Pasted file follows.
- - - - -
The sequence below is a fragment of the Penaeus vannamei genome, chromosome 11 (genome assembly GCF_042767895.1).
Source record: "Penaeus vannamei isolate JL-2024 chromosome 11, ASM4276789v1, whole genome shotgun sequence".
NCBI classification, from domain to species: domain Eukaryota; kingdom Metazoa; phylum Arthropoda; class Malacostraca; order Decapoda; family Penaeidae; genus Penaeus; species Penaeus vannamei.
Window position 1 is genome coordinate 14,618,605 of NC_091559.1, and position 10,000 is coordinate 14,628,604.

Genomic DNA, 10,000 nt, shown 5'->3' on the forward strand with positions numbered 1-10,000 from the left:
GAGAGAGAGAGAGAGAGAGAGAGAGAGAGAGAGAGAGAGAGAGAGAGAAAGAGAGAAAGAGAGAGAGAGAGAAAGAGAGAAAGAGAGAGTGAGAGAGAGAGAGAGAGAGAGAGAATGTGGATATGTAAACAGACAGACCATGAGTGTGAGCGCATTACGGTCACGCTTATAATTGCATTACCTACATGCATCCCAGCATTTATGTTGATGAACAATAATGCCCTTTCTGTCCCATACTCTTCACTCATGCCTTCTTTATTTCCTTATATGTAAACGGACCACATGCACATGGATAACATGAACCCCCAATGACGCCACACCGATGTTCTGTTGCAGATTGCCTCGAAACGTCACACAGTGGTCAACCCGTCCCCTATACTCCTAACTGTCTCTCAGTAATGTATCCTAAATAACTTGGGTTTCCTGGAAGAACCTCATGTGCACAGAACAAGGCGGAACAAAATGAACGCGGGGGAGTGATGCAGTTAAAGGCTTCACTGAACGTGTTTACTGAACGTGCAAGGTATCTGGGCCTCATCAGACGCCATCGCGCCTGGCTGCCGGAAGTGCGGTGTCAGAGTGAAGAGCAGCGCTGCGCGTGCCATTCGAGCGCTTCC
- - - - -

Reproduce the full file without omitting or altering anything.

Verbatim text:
The sequence below is a fragment of the Penaeus vannamei genome, chromosome 11 (genome assembly GCF_042767895.1).
Source record: "Penaeus vannamei isolate JL-2024 chromosome 11, ASM4276789v1, whole genome shotgun sequence".
NCBI classification, from domain to species: domain Eukaryota; kingdom Metazoa; phylum Arthropoda; class Malacostraca; order Decapoda; family Penaeidae; genus Penaeus; species Penaeus vannamei.
Window position 1 is genome coordinate 14,618,605 of NC_091559.1, and position 10,000 is coordinate 14,628,604.

Genomic DNA, 10,000 nt, shown 5'->3' on the forward strand with positions numbered 1-10,000 from the left:
GAGAGAGAGAGAGAGAGAGAGAGAGAGAGAGAGAGAGAGAGAGAGAGAAAGAGAGAAAGAGAGAGAGAGAGAAAGAGAGAAAGAGAGAGTGAGAGAGAGAGAGAGAGAGAGAGAATGTGGATATGTAAACAGACAGACCATGAGTGTGAGCGCATTACGGTCACGCTTATAATTGCATTACCTACATGCATCCCAGCATTTATGTTGATGAACAATAATGCCCTTTCTGTCCCATACTCTTCACTCATGCCTTCTTTATTTCCTTATATGTAAACGGACCACATGCACATGGATAACATGAACCCCCAATGACGCCACACCGATGTTCTGTTGCAGATTGCCTCGAAACGTCACACAGTGGTCAACCCGTCCCCTATACTCCTAACTGTCTCTCAGTAATGTATCCTAAATAACTTGGGTTTCCTGGAAGAACCTCATGTGCACAGAACAAGGCGGAACAAAATGAACGCGGGGGAGTGATGCAGTTAAAGGCTTCACTGAACGTGTTTACTGAACGTGCAAGGTATCTGGGCCTCATCAGACGCCATCGCGCCTGGCTGCCGGAAGTGCGGTGTCAGAGTGAAGAGCAGCGCTGCGCGTGCCATTCGAGCGCTTCC